THE BATTLE OF BRUNANBURH

[The poem celebrates a victory won in 937 by Æthelstan against Constantine, King of Scotland, allied with the Strathclyde Welsh and the Norwegians. The site of Brunanburh is uncertain; perhaps it is on the Solway Firth. Tennyson's translation of the poem is well known.]

IN this year King Æthelstan, the lord of earls, ring-giver of men, and his brother also, Prince Eadmund, won in battle everlasting glory with the edges of their swords at Brunanburh. The sons of Eadweard split the shield wall, hewed the linden targes with forged brands; as befitted their descent from noble kinsmen, often in fight they guarded their land, treasure, and homes against every foe. Enemies fell, Scots and seafarers sank doomed; the field grew slippery with the blood of men when the sun, the famous light, glided over the earth in the morning, the bright candle of God, the eternal Lord, until that noble creation sank to rest. There many a warrior lay destroyed with spears, many a Northman and Scot likewise pierced above his shield, weary, sated with war. The West Saxons in bands pursued the hateful troops all day, hewed the fugitives sorely from behind with swords ground sharp. The Mercians refused not the hard hand-play to any heroes who, fated to the fight, sought land with Anlaf in the bosom of the ship over the surging waves. Five young kings lay low on that field of battle, put asleep by swords, likewise seven earls of Anlaf and a countless number of the host, seamen and Scots. There the leader of the Northmen was put to flight, driven to the prow of the boat with a small troop; the galley hastened to sea; the king went out on the dark flood, saved his life. Also there the crafty one, Constantine, went fleeing north to his native land; the old warrior had no cause to exult at the meeting of swords; he was reft of his kinsmen, deprived of friends on the battle-field, slain in fight, and he left his son destroyed with wounds on the place of slaughter, the young man in battle. The grey-haired man, the old crafty one, had no cause to vaunt of the striking with swords, and no more had Anlaf. They had no cause to laugh with the remnants of their host that they had the better in warlike deeds in the clash of standards on the battle-field, the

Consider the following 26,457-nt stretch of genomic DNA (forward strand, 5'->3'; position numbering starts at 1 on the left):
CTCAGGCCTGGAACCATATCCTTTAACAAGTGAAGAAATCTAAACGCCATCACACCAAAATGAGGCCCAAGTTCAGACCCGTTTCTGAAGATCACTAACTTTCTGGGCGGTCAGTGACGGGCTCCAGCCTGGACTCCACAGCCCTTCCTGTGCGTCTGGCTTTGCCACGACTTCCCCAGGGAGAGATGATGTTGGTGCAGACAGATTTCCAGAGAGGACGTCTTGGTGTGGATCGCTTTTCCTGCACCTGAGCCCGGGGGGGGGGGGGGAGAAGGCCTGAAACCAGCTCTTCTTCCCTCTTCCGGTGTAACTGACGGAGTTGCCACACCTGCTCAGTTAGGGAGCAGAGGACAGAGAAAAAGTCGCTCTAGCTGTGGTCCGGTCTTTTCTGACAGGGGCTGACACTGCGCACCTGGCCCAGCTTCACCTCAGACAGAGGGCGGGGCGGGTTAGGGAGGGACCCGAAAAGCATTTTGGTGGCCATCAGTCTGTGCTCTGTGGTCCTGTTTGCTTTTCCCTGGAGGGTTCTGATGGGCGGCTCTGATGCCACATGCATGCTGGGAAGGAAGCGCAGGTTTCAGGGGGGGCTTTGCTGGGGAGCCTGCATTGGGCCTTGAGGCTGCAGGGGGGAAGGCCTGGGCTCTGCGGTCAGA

-327-

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Anglo-Saxon Poetry
Table of contents

Table of contents

  • Title Page iii
  • Introduction v
  • Contents xiii
  • Beowulf 1
  • Finnesburh 63
  • Waldhere 65
  • Widsith 67
  • Deor 71
  • The Wanderer 73
  • The Seafarer 76
  • The Wife's Lament 79
  • The Husband's Message 81
  • Wulf and Eadwacer 83
  • The Ruin 84
  • Charms 85
  • Genesis 95
  • Exodus 112
  • Daniel 121
  • Christ and Satan 127
  • Juliana 165
  • The Fates of the Apostles 178
  • Andreas 181
  • Elene 211
  • The Dream of the Rood 235
  • The Phoenix 239
  • Physiologus 252
  • Guthlac 256
  • The Soul's Address to the Body 280
  • Doomsday 284
  • Riddles 289
  • Gnomic Poetry 309
  • The Arts of Men 316
  • The Fates of Men 318
  • Judith 320
  • The Battle of Brunanburh 327
  • The Battle of Maldon 329
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